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Jun 12, 201410:27 AM
Haute Plates

Our weekly blog on the New Orleans fine dining scene

Clients and Change

Here’s the thing about New Orleans – you’re really never very far from a great restaurant, are you?

My client flew into New Orleans from Parts North early in the week and spent two nights in town. The first night he and I had dinner at Bayona, and I can now count him among the people I’ve introduced to sweetbreads. (If you’re going to introduce someone to sweetbreads, by the way, Bayona is the place to do it.) 
We spent the next day in Baton Rouge, and when we returned that night we were joined by a colleague whom I’ll call “R,” because I haven’t cleared using his name and he’d probably like going by an initial anyway. 
I had a case with R years ago, but I hadn’t heard from him since it ended. Turns out that my client, whom I’ll call “L,” because that’s a letter in his name — I forgot to assign him an initial when I first mentioned him, but I also haven’t cleared using his name — also knew R. L said that R was considering moving to New Orleans, and put me in touch. Apart from a twinge of Midwest in his accent, R is already a local. Specifically, he’s already up to speed on the restaurant scene. 
So when it came time to decide on a place to eat dinner I more or less blanked. There were too many places to consider; too many options. It didn’t help that we’d worked through lunch, and at 4:00 in the afternoon with torrential rain coming down, I was running on fumes. 
But here’s the thing about New Orleans – you’re really never very far from a great restaurant, are you? I parked along the flood wall across from the French Market, and we stopped in for a drink and snacks at Cane and Table on Decatur. The idea was to push on from there and figure out where to eat dinner, but what with the fumes and all, I was having some issues deciding. 
Maximo’s isn’t the sort of place I’d consider taking out-of-town clients under most circumstances. It doesn’t seem like a New Orleans place, and the food is not really New Orleans Italian, but it most certainly is a New Orleans place. 
I don’t know the name of the chef who cooked my meal because Maximo’s is not a chef-driven joint, but I watched him cook our food, and it was good. They made me a small dish of angel hair pasta with garlic, olive oil and parmesan cheese off the menu to start, and while my fire roasted shrimp were a bit overcooked, they were delicious and I’m still thinking about the fried polenta that accompanied.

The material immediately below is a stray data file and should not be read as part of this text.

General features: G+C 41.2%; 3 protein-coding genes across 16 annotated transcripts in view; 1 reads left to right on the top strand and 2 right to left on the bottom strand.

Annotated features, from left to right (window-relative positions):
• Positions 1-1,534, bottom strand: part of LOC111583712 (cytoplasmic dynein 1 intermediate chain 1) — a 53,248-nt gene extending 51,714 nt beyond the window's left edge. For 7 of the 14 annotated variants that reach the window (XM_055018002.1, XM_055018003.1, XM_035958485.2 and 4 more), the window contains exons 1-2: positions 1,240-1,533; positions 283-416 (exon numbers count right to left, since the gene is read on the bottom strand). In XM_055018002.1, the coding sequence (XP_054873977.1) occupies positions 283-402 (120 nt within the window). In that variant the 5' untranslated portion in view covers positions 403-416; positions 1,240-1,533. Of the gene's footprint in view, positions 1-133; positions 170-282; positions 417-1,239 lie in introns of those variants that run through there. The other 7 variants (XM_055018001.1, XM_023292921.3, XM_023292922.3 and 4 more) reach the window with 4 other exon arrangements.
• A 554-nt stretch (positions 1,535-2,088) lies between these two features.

There are Italian restaurants in New Orleans with more claim to authenticity than Maximo’s, but not many with better food. 
Query: Does cannibalism count in the locavore challenge? A friend wants to know. 
I heard recently that Stella! was closing, and that’s a shame. I had some outstanding meals at that restaurant, and I’ve always considered it one of the best in the city. Chef Scott Boswell is an ambitious, talented chef, and while I’m a fan of his casual restaurant Stanley, I’ll miss the fine-dining experience at Stella! I am consoled by my assumption that Boswell will be back in the high-end game before too long and by my prettiness. 
I am always consoled by my prettiness. 

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Haute Plates

Our weekly blog on the New Orleans fine dining scene


Robert D. Peyton was born at Ochsner Hospital and, apart from four years in Tennessee for college and three years in Baton Rouge for law school, has lived in New Orleans his entire life. He is a strong believer in the importance of food to our local culture and in the importance of our local food culture, generally. He has practiced law since 1994, and began writing about food on his website, www.appetites.us, in 1999. He mainly wrote about partying that year, obviously.

In 2006, New Orleans Magazine named Appetites the best food blog in New Orleans. The choice was made relatively easy due to the fact that Appetites was, at the time, the only food blog in New Orleans.

He began writing the Restaurant Insider column for New Orleans Magazine in 2007 and has been published in St. Charles Avenue, Louisiana Life and New Orleans Homes and Lifestyles magazines. He is the only person he knows personally who has been interviewed in GQ magazine, albeit for calling Alan Richman a nasty name. He is not proud of that, incidentally. (Yes, he is.)

Robert’s maternal grandmother is responsible for his love of good food, and he has never since had fried chicken or homemade biscuits as good as hers. He developed his curiosity about restaurant cooking in part from the venerable PBS cooking show "Great Chefs" and has an extensive collection of cookbooks, many of which do not require coloring, and some of which have not been defaced.

Robert lives in Mid-City with his wife Eve and their three children, and is fond of receiving comments and emails. Please humor him.




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